Conversations For Transformation: Essays Inspired By The Ideas Of Werner Erhard

Conversations For Transformation

Essays By Laurence Platt

Inspired By The Ideas Of Werner Erhard

And More

Cave Paintings

Cowboy Cottage, East Napa, California, USA

St Valentine's Day, February 14, 2010

"The unexamined life is not worth living." ... Socrates
"An untransformed life is not worth living."  ... 
This essay, Cave Paintings, is the second in the third trilogy Questions For A Friend:
  1. Dancing With My Mouth
  2. Cave Paintings
  3. Velvet Tsunami
in that order.
The first trilogy Questions For A Friend is:
  1. Prelude
  2. Ask Me Anything
  3. Coming Around Again
in that order.
The second trilogy Questions For A Friend is:
  1. Familiar Unfamiliar Territory
  2. Interview
  3. Straight Talk
in that order.
The fourth trilogy Questions For A Friend is:
  1. Creating Creating
  2. Tell Me Something About Nothing
  3. Lucid Disclosures
in that order.
The fifth trilogy Questions For A Friend is:
  1. Closer And Closer
  2. Tête À Tête
  3. Dancing With Life
in that order.
The sixth trilogy Questions For A Friend is:
  1. What Would I Ask You If I Could Ask You Anything?
  2. Wonderings About Nothing In Particular
  3. Tipping Point
in that order.
The seventh trilogy Questions For A Friend is:
  1. Beyond Breathing Underwater
  2. Bold Faced Truth
  3. What You Create For Yourself About Me
in that order.
The eighth trilogy Questions For A Friend is:
  1. Once In A Lifetime
  2. Fireside Chat
  3. Whole And Complete
in that order.
The ninth trilogy Questions For A Friend is:
  1. Questions For A Friend
  2. Nothing Else I'd Rather Be Doing
  3. Free To Be And Free To Act
in that order.
The tenth trilogy Questions For A Friend is:
  1. Attracted To Dance
  2. I Told A Friend I Love You
  3. Terse Transformed Communication
in that order.
The eleventh trilogy Questions For A Friend is:
  1. A Context Worth Playing In
  2. Tie The Brush To My Hand
  3. Unimaginably Terse
in that order.
The twelfth trilogy Questions For A Friend is:
  1. What Will I Do When You Die?
  2. Access
  3. The Newest Piece Of Work
in that order.
The thirteenth trilogy Questions For A Friend is:
  1. Worthy Of The Company
  2. Creating Them For Myself
  3. Standing With Masters
in that order.
The fourteenth trilogy Questions For A Friend is:
  1. This Context Of Privilege
  2. I'm Not Going To Let It Go
  3. Questions For A Friend XIV III: Not Yet Titled (working title)
in that order.
This essay, Cave Paintings, is also the third in a group of eight written on St Valentine's Day:

Photograph courtesy
Cave Painting
Magura Cave, Belogradchik, Bulgaria
circa 8000 BC
I intend these questions and your responses land in peoples' listening like cave paintings. I intend people are fascinated by them, agog  with wonder and interest.

When I say I intend people are fascinated "by  them", I'm not saying "by  them" as "because of"  them. I'm saying "by  them" as "in proximity to"  them. I intend people bring with them their already  fascination and their already agog with wonder and interest to these questions and your responses.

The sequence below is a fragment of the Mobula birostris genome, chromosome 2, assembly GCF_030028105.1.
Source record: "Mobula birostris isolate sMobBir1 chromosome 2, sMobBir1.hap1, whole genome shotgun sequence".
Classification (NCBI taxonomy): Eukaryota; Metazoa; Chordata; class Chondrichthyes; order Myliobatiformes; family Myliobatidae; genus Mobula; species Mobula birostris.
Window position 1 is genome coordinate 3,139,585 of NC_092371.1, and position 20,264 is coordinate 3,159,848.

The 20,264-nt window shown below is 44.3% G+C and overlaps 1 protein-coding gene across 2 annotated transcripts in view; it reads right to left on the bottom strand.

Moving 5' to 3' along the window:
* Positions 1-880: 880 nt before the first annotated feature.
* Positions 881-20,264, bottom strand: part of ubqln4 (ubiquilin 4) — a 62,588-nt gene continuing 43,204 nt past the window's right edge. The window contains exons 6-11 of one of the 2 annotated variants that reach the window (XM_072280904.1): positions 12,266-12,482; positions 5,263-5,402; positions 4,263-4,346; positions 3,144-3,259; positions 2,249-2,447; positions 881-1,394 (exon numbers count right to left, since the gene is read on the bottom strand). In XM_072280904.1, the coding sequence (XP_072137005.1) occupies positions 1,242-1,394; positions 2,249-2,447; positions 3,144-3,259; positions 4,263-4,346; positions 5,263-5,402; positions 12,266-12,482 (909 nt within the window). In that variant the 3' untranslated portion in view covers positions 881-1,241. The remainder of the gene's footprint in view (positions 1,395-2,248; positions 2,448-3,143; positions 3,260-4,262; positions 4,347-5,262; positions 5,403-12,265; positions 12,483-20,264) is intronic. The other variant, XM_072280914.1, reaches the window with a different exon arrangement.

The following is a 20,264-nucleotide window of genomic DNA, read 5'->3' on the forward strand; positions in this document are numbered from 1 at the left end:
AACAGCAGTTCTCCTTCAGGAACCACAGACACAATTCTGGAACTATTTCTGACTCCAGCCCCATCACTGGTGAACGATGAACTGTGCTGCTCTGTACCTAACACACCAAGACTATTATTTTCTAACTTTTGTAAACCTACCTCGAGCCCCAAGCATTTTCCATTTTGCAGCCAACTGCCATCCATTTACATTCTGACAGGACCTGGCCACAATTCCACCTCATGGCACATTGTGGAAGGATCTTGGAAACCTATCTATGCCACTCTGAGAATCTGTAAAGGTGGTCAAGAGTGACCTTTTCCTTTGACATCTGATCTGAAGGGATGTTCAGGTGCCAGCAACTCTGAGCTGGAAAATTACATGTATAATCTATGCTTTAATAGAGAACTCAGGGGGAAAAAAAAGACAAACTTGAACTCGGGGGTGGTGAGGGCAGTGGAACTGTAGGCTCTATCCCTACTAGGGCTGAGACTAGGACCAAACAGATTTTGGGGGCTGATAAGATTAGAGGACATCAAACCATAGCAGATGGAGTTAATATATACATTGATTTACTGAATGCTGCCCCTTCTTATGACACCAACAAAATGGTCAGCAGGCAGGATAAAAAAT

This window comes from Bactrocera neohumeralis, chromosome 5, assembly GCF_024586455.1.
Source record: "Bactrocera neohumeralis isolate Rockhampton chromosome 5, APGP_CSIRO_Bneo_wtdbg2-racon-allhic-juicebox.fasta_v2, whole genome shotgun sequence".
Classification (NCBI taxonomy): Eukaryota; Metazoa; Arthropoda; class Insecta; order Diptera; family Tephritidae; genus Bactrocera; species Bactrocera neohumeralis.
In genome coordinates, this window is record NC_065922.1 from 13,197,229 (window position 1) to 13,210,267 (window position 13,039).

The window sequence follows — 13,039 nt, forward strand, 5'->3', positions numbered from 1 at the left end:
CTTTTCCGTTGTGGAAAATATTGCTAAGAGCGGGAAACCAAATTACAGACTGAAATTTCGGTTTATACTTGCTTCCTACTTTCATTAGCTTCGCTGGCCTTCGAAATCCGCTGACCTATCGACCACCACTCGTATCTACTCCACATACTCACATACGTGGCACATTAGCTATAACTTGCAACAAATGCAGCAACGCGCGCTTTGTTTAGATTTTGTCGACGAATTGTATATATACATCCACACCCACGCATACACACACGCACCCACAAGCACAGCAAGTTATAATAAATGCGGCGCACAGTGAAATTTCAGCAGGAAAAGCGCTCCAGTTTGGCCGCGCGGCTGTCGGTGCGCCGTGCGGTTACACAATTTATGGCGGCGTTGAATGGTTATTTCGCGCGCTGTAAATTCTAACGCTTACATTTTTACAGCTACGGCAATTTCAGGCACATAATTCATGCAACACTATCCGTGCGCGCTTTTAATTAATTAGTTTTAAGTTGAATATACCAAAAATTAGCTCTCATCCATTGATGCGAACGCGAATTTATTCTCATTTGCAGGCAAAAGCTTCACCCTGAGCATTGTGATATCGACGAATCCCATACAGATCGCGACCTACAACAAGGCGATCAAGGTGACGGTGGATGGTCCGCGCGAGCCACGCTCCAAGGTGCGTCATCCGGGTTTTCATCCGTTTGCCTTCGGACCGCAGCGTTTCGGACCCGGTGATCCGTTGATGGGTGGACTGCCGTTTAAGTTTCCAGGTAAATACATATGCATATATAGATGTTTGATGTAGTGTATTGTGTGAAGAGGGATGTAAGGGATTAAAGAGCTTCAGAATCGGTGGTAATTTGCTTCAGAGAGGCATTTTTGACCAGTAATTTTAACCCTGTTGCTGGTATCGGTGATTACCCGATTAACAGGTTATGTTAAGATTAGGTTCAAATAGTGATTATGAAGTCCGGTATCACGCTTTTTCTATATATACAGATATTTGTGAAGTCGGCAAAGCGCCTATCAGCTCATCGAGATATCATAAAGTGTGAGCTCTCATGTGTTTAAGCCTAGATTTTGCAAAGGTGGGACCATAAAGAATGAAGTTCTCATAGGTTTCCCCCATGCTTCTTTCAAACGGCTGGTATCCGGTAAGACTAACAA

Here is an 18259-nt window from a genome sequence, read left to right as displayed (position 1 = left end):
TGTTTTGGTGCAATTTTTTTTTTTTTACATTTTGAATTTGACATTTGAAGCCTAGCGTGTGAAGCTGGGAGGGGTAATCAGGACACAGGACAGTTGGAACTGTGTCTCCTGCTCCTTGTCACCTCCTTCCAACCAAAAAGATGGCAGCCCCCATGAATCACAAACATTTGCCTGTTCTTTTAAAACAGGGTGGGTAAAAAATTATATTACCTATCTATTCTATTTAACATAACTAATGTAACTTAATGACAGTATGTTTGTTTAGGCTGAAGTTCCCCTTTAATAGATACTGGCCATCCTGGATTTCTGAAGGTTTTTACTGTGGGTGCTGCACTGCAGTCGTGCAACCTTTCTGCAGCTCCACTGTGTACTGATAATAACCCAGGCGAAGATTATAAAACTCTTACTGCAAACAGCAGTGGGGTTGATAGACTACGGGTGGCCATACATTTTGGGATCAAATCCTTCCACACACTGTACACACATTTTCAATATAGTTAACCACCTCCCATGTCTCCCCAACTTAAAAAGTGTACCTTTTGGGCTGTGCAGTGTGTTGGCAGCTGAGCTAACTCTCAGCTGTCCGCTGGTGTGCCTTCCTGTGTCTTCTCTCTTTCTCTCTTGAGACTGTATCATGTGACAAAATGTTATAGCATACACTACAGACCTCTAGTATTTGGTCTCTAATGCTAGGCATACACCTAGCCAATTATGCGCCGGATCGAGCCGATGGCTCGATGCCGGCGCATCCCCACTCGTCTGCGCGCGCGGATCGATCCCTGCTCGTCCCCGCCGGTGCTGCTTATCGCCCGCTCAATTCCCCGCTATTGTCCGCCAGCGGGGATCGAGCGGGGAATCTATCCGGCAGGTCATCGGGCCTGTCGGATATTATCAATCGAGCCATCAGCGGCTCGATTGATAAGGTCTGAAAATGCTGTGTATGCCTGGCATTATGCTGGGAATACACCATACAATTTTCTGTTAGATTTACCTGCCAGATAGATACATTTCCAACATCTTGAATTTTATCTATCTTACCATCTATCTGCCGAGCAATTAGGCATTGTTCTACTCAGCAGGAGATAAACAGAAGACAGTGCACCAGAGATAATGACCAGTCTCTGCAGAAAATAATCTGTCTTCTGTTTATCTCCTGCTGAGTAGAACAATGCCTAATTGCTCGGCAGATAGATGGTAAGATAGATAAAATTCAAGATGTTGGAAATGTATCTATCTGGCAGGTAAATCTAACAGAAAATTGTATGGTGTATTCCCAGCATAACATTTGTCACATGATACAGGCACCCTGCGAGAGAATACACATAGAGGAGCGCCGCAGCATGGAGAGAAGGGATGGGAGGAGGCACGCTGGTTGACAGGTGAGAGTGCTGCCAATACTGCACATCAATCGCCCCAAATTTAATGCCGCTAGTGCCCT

I ask these questions. That's not the interesting part. You respond. Yes that's very interesting. But what's really  interesting is the space, is the context, is the new realm of possibility your responses, as they ripple through the oceans of peoples' listening, make available.

The intriguing thing about cave paintings is we really know very little about who created them. They're here. We discover them. And then our curiosity starts to unfold, riveted by their history and by their timelessness, as well as by what their creator was seeing when he or she painted them on the rock in the first place.

Coming up with these 10 questions ie coming up with 10 questions I deem worthy of asking you, is actually less like painting on the rock and more like scratching a sculpture out of  the rock using nothing but my fingernails. It took me more than three days to come up with these 10 questions, during which time I also discarded another 1000 or so because they didn't meet my standards for what I, asking you, would want to leave in plain sight for the next 10000 years.

Please answer as many of these 10 questions as you like, and ignore those which don't work for you. Having been through the process of coming up with these 10 questions and having now asked them, I'm complete and satisfied. It's enough for me to have come this far with you. It's totally OK with me if you don't answer any of them at all if none of them work for you - in which case I'll keep asking more questions until I come up with ones which do work for you.

Ten Questions For A Friend

 1)  I know who you are - viscerally, instinctively, experientially. I can also say  who you are. And if I did, I'd probably come close to saying who you really are. Yet no matter how close I come, it would be me languaging who you are, not you.

Please say who you really are - in your own words.

"Who are you like a possibility, like a commitment?"